How Many Times Has The 14th Amendment Been Invoked? This Presidential Election May Call For It
If there has been one running theme to the aftermath of the 2016 presidential election, perhaps it was the fear that people's votes were not being equally counted. From the real-life cases of voter suppression to Donald Trump's cries of "rigged," it seems that the trust in the constitution to protect Americans' votes had, understandably, waned. But though it is certainly not foolproof, the constitution is designed to do just that — and consequently, punish those that have a hand in denying people their right to vote. If invoked, Section 2 of the 14th Amendment will specifically punish states that have been active in voter suppression by lessening their representation in the House of Representatives.
Though this specific section has not been invoked in the past, perhaps it is time to revisit the possibility. If a state is caught in the act of voter suppression, then that state loses representation in proportion to the number of people denied the right to vote. Should a state be found guilty in large instances of voter suppression, it would theoretically be dealt a massive blow to its legislative and executive powers.
In describing this section of the 14th amendment, Thaddeus Stevens, the leader of the Republicans in the House of Representatives said:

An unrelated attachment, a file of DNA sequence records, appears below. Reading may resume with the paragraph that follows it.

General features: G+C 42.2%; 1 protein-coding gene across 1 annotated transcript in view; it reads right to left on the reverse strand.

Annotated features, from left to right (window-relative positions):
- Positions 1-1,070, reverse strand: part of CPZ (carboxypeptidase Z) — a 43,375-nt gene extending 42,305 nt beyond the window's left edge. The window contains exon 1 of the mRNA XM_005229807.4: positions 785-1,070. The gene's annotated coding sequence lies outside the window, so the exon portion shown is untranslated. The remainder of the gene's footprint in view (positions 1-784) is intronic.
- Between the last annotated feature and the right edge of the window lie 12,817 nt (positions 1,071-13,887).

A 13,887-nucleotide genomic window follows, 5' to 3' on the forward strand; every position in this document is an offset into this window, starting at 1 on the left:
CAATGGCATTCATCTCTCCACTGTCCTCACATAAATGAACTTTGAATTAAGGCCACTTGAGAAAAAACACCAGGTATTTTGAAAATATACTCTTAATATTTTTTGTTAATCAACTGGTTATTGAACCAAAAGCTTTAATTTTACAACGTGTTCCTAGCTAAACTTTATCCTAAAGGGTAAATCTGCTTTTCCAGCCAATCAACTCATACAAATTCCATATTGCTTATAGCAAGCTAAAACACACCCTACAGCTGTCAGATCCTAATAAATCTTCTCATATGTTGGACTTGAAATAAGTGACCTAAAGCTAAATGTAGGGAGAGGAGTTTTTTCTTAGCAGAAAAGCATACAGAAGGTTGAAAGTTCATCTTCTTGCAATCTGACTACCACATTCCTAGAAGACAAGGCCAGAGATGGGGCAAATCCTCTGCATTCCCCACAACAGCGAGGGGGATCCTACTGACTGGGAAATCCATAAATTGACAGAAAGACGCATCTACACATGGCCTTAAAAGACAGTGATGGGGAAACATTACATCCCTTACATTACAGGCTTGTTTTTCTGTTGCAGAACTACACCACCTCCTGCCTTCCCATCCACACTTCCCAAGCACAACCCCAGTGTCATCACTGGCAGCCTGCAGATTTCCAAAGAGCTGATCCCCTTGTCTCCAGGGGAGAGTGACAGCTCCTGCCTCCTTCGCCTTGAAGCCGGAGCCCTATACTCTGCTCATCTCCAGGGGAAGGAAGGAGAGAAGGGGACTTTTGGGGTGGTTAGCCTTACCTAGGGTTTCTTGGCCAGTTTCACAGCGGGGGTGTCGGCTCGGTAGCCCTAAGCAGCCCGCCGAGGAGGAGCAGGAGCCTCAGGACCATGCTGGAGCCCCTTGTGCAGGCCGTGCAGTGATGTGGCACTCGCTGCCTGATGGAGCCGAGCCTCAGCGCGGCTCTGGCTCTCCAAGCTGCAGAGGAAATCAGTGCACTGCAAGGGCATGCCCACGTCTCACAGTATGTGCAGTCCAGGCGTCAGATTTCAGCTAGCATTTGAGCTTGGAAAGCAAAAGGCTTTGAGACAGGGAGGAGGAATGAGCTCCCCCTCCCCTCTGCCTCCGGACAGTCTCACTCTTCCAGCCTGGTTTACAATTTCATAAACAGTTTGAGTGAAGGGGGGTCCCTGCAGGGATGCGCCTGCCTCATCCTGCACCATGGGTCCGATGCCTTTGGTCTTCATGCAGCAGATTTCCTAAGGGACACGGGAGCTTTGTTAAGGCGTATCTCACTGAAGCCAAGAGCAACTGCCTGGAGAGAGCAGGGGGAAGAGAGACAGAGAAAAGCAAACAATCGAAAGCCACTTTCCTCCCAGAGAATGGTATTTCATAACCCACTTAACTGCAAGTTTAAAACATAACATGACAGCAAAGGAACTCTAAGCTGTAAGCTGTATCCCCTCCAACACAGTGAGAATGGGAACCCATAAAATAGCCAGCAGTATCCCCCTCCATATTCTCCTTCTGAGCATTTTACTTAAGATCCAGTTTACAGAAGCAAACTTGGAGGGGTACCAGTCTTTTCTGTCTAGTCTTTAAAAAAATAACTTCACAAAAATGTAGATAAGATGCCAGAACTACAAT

The second section I consider the most important in the article. It fixes the basis of representation in Congress. If any State shall exclude any of her adult male citizens from the elective franchise, or abridge that right, she shall forfeit her right to representation in the same proportion. The effect of this provision will be either to compel the States to grant universal suffrage or so shear them of their power as to keep them forever in a hopeless minority in the national Government, both legislative and executive.
There is one state in particular that could stand to lose representation on account of the 14th amendment's suppression statute. North Carolina reportedly sought to revoke the rights of nearly 6,700 voters — most of whom were black Democrats — during early voting this year. The reasoning fell under a controversial, muddled state law that allows anyone to revoke the voting registration of a resident by challenging their place of residency. Individuals can collect undeliverable mail, call into question the registration of the voter at that address, and that voter must then appear at a county board of election or return a notarized form. If they fail to do so, their registration is revoked and their voting rights invalidated.
The North Carolina NAACP sued the state for voter suppression, calling the Tar Heel State "ground zero in the intentional surgical efforts by Republicans — or extremists who have hijacked the Republican Party — to suppress the voice of voters."
Thankfully, a North Carolina federal judge granted a preliminary injunction to the NAACP just before the election, ordering that registration be reinstated for the thousands that lost their rights to the "individual challenge law."
But nevertheless, voter suppression tactics in North Carolina seem to have been at play for years. Considering this fact, section 2 of the 14th amendment may come in handy in curbing this unconstitutional behavior.